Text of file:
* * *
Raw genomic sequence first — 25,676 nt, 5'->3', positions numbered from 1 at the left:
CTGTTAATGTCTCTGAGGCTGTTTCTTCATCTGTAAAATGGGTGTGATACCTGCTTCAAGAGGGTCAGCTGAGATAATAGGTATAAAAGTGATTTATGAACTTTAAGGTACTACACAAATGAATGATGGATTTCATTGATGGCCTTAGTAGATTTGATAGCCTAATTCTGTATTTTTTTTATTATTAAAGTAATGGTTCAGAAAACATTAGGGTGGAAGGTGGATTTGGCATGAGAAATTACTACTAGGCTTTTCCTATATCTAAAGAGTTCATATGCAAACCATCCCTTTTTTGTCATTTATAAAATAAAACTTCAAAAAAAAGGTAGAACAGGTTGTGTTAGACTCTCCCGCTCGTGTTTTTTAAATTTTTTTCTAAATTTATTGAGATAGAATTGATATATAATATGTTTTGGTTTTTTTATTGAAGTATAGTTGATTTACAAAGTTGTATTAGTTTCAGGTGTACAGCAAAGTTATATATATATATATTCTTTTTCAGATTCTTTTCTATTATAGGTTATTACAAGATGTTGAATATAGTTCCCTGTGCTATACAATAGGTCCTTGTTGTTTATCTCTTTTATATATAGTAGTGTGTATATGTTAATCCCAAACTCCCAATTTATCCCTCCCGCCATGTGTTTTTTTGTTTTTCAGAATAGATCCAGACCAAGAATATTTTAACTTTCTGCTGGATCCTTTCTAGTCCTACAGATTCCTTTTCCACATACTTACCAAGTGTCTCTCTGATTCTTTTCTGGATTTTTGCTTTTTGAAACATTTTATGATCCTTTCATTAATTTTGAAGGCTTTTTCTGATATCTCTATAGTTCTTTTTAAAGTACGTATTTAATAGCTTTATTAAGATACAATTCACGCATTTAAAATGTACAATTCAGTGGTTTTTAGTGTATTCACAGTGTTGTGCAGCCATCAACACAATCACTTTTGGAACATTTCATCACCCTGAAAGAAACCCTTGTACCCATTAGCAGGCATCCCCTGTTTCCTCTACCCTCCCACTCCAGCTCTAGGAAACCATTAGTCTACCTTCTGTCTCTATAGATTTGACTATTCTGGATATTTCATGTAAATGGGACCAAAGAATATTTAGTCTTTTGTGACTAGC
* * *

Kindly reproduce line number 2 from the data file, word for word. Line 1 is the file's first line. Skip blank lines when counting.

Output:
CTGTTAATGTCTCTGAGGCTGTTTCTTCATCTGTAAAATGGGTGTGATACCTGCTTCAAGAGGGTCAGCTGAGATAATAGGTATAAAAGTGATTTATGAACTTTAAGGTACTACACAAATGAATGATGGATTTCATTGATGGCCTTAGTAGATTTGATAGCCTAATTCTGTATTTTTTTTATTATTAAAGTAATGGTTCAGAAAACATTAGGGTGGAAGGTGGATTTGGCATGAGAAATTACTACTAGGCTTTTCCTATATCTAAAGAGTTCATATGCAAACCATCCCTTTTTTGTCATTTATAAAATAAAACTTCAAAAAAAAGGTAGAACAGGTTGTGTTAGACTCTCCCGCTCGTGTTTTTTAAATTTTTTTCTAAATTTATTGAGATAGAATTGATATATAATATGTTTTGGTTTTTTTATTGAAGTATAGTTGATTTACAAAGTTGTATTAGTTTCAGGTGTACAGCAAAGTTATATATATATATATTCTTTTTCAGATTCTTTTCTATTATAGGTTATTACAAGATGTTGAATATAGTTCCCTGTGCTATACAATAGGTCCTTGTTGTTTATCTCTTTTATATATAGTAGTGTGTATATGTTAATCCCAAACTCCCAATTTATCCCTCCCGCCATGTGTTTTTTTGTTTTTCAGAATAGATCCAGACCAAGAATATTTTAACTTTCTGCTGGATCCTTTCTAGTCCTACAGATTCCTTTTCCACATACTTACCAAGTGTCTCTCTGATTCTTTTCTGGATTTTTGCTTTTTGAAACATTTTATGATCCTTTCATTAATTTTGAAGGCTTTTTCTGATATCTCTATAGTTCTTTTTAAAGTACGTATTTAATAGCTTTATTAAGATACAATTCACGCATTTAAAATGTACAATTCAGTGGTTTTTAGTGTATTCACAGTGTTGTGCAGCCATCAACACAATCACTTTTGGAACATTTCATCACCCTGAAAGAAACCCTTGTACCCATTAGCAGGCATCCCCTGTTTCCTCTACCCTCCCACTCCAGCTCTAGGAAACCATTAGTCTACCTTCTGTCTCTATAGATTTGACTATTCTGGATATTTCATGTAAATGGGACCAAAGAATATTTAGTCTTTTGTGACTAGC